Spectrin and ankyrin in brain.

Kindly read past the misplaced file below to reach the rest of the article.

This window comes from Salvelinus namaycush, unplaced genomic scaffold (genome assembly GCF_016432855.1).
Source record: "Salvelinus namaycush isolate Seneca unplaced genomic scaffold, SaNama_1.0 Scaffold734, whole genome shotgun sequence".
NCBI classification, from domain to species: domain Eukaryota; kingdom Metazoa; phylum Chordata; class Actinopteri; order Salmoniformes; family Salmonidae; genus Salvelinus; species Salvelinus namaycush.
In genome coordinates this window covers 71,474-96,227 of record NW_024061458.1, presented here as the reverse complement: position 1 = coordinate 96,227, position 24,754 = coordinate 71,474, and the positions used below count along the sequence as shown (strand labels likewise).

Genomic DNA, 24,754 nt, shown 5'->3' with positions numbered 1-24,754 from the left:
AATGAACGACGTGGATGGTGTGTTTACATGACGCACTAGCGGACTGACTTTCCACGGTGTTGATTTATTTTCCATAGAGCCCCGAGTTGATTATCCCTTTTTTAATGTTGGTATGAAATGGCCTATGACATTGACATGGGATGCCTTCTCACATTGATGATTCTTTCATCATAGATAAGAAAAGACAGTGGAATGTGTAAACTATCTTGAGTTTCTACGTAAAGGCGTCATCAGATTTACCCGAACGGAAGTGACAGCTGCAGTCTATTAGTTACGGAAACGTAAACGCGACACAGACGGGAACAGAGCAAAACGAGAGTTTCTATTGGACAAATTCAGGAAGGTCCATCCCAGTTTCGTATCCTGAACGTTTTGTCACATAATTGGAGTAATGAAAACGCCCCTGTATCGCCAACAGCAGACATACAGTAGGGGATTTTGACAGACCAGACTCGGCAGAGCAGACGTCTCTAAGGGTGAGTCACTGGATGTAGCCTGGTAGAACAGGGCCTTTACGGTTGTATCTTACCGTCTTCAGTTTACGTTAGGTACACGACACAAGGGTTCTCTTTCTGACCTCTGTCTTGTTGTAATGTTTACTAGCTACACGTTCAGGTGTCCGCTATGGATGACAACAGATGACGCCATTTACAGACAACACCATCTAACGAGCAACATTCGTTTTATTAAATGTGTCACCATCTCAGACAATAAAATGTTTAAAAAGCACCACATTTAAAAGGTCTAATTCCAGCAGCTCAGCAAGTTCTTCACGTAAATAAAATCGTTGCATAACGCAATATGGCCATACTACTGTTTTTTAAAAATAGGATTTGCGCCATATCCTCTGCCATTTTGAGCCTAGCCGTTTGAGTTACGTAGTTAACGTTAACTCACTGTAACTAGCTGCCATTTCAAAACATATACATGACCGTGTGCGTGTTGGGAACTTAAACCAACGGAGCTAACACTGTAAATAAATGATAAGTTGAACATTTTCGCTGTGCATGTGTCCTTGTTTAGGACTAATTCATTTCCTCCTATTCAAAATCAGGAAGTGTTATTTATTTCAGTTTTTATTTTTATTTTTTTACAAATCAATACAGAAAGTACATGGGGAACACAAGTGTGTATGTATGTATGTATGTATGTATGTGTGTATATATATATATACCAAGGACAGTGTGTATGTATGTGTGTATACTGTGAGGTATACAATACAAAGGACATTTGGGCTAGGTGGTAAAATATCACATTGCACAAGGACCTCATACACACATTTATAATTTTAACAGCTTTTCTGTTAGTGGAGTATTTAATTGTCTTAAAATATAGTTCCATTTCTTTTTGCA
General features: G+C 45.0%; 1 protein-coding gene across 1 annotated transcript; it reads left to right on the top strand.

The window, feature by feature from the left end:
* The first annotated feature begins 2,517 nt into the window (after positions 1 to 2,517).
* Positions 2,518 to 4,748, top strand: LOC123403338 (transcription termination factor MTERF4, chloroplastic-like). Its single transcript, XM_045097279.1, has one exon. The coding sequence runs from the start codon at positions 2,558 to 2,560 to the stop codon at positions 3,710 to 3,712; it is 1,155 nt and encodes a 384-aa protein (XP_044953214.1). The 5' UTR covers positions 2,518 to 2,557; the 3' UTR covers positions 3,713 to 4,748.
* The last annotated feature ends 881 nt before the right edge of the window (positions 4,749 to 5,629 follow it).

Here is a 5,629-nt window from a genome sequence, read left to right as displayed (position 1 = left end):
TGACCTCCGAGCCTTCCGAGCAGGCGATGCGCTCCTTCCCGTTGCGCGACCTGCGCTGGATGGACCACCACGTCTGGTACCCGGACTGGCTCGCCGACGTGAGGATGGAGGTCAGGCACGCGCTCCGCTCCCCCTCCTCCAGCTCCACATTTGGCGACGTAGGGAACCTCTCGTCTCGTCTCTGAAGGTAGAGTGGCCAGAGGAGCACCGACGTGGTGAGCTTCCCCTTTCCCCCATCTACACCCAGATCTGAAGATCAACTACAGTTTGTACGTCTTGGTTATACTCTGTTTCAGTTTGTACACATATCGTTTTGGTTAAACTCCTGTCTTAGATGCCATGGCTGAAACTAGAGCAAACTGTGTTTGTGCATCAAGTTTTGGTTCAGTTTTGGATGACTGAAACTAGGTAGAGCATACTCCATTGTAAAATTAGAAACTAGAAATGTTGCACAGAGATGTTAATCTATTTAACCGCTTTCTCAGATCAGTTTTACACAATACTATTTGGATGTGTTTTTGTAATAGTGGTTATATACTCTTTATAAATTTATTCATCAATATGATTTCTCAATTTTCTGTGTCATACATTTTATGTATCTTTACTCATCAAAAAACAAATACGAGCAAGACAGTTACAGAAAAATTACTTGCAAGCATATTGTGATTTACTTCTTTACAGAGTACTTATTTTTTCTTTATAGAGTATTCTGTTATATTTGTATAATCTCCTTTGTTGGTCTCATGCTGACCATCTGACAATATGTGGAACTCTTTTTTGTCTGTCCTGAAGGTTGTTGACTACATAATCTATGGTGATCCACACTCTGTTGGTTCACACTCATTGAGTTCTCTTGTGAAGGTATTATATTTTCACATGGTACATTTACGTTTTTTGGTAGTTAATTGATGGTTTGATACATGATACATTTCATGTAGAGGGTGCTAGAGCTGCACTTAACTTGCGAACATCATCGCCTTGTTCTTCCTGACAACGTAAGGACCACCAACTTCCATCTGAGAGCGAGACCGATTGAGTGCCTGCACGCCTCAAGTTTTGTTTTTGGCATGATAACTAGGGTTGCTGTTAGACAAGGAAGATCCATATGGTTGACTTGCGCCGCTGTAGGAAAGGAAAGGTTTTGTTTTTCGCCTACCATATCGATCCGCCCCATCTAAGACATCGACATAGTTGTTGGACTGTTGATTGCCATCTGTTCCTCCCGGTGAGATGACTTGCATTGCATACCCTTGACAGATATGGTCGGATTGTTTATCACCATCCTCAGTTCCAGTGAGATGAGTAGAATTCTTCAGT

Further similarity between mammalian erythrocyte spectrin and pig brain spectrin has been demonstrated by (a) formation of hybrid molecules with brain alpha-chains and erythrocyte beta-chains and by (b) identification of an ankyrin protein in brain membranes. Hybrid spectrin molecules prepared from brain alpha-chains and erythrocyte beta-chains were visualized by low-angle rotary shadowing as double-stranded rods (dimers) 100 nM in length. 125I-labeled brain alpha-chain that was hybridized with erythrocyte beta-subunit acquired ability to bind to ankyrin sites on erythrocyte membranes. 125I-labeled brain alpha-chain bound only to beta-subunits of erythrocyte and brain spectrin following transfer of these polypeptides to nitrocellulose paper from sodium dodecyl sulfate (SDS) gels. Thus brain spectrin and mammalian erythrocyte spectrin have shared functional sites involved in association of their subunits. Additional evidence for similarity of brain and erythrocyte membranes is the finding of a 210,000 Mr membrane protein in brain that cross-reacts with erythrocyte ankyrin and has a water-soluble domain of 72,000 Mr that is produced by protease digestion. The 72,000 Mr domain of brain ankyrin has been isolated by affinity chromatography on erythrocyte spectrin-Sepharose, and was demonstrated to bind directly to erythrocyte and brain spectrin. The brain 72,000 Mr fragment has distinct peptide maps from the erythrocyte 72,000 Mr ankyrin fragment and thus is not a result of erythrocyte contamination.
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